the preposition form of ‘onto’ is used to indicate movement in the direction of, or placement on top of, another object. It is a compound preposition formed by combining ‘on’ and ‘to’, and specifically implies movement onto or placement onto something, whereas ‘on’ does not. For example, you could say 'she stepped onto the train’, or 'she put the pot onto the stove'.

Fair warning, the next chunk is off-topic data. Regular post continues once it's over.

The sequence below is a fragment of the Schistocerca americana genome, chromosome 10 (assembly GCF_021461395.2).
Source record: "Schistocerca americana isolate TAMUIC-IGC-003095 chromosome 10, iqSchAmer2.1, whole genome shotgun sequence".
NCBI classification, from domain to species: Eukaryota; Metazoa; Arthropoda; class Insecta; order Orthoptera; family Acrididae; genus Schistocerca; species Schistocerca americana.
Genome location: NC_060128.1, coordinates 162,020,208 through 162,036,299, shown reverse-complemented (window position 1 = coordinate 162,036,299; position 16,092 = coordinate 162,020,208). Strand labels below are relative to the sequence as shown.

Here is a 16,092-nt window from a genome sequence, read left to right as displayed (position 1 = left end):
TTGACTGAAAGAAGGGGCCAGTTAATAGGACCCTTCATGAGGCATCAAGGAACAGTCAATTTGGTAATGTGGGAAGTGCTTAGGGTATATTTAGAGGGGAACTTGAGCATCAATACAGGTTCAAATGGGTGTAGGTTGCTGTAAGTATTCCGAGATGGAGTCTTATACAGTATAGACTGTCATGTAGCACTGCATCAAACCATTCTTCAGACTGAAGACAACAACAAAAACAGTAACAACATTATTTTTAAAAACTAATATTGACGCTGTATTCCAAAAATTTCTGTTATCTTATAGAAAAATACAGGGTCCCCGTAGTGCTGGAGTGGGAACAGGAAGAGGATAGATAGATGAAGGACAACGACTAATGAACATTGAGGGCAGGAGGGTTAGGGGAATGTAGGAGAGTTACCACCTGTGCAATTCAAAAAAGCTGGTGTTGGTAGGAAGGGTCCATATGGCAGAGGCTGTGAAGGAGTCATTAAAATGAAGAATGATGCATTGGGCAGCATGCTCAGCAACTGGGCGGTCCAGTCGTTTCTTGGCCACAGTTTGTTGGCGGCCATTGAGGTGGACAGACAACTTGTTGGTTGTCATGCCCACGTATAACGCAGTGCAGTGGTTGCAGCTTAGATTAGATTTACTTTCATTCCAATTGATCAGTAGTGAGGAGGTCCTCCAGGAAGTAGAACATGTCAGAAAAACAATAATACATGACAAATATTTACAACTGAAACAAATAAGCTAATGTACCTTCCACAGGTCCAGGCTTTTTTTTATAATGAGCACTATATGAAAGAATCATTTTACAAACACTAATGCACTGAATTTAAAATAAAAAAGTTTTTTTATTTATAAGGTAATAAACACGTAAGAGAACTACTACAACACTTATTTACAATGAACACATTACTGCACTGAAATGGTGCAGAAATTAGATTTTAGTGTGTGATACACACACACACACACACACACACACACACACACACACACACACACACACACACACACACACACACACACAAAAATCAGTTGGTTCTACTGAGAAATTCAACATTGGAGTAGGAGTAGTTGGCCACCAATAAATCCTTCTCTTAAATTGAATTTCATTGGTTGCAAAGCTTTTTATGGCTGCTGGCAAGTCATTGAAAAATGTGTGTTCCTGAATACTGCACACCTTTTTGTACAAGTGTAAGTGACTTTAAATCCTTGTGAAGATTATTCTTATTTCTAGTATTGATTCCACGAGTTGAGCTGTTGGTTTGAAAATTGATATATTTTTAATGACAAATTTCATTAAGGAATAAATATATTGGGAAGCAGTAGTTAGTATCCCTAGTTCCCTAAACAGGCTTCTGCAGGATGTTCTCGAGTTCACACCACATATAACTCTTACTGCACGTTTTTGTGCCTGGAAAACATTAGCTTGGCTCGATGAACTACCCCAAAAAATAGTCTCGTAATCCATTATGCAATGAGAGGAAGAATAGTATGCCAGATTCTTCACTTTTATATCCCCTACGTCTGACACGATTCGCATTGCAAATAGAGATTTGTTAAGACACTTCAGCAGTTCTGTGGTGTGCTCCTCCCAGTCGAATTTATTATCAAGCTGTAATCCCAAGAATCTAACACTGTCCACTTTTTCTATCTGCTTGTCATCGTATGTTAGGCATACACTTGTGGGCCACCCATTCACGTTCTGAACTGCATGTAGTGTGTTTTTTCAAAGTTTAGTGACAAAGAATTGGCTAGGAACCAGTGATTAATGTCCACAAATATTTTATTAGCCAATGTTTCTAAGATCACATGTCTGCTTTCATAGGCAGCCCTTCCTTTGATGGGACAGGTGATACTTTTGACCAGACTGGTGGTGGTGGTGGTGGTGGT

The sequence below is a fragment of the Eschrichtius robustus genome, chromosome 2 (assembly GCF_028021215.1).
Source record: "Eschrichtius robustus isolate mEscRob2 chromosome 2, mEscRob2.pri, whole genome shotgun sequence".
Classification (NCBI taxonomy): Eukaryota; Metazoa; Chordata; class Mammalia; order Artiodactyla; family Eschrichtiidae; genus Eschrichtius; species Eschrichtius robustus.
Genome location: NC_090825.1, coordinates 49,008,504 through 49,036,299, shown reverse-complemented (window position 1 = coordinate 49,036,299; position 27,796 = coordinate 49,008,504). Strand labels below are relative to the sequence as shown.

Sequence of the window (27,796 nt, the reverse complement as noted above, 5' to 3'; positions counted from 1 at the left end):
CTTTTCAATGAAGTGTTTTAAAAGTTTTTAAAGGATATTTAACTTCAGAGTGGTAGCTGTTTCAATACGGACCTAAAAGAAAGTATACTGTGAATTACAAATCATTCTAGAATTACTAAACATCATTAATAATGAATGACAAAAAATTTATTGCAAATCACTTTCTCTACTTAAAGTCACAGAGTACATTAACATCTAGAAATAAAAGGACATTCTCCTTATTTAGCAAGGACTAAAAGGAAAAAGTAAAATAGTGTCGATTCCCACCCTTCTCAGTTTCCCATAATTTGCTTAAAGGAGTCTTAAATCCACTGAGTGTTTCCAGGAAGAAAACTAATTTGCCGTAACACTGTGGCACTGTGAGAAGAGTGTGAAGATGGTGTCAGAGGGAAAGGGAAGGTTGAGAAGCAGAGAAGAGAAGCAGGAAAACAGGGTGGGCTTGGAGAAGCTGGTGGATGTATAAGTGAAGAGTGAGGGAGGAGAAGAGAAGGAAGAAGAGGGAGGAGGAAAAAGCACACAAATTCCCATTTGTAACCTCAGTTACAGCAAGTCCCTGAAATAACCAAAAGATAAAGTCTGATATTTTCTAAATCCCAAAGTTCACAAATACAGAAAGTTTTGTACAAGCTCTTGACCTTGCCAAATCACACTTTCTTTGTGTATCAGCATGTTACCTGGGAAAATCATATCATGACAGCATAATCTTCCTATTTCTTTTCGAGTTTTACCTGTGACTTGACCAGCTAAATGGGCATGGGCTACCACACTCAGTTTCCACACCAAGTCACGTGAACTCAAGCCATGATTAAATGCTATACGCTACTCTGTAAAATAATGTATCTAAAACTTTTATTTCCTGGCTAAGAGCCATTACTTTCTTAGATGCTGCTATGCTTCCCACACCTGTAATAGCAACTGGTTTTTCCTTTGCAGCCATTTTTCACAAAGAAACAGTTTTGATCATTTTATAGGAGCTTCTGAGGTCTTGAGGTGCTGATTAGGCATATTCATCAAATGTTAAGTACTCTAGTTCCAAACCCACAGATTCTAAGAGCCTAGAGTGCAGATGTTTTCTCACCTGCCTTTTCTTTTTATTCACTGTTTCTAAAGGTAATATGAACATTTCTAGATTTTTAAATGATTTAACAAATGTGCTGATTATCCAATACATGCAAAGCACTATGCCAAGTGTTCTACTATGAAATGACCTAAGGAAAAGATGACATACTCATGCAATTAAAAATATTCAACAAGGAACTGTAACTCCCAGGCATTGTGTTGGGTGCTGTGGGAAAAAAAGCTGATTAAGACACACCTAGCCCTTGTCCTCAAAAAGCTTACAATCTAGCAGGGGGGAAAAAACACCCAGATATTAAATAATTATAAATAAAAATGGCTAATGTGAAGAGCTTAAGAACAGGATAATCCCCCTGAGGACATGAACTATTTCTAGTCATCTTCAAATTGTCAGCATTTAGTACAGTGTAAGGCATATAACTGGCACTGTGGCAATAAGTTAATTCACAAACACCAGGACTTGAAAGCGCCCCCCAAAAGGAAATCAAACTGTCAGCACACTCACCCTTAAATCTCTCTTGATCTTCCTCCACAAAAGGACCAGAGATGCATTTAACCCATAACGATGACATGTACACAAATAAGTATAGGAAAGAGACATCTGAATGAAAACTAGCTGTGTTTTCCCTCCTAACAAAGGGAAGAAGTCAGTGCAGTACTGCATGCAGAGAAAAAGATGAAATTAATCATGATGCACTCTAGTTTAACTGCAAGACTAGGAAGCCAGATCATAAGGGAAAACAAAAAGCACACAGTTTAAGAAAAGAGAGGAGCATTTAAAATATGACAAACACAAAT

1. We hopped onto the wagon.
2. The policeman dragged her onto the sidewalk.
when using ‘onto’ in its preposition form, always place it before the object onto which an action is directed. Do not use it interchangeably with ‘on’, as the two can hold different meanings, such as ‘onto’ suggesting movement or placement onto something, while ‘on’ implies a position or placement.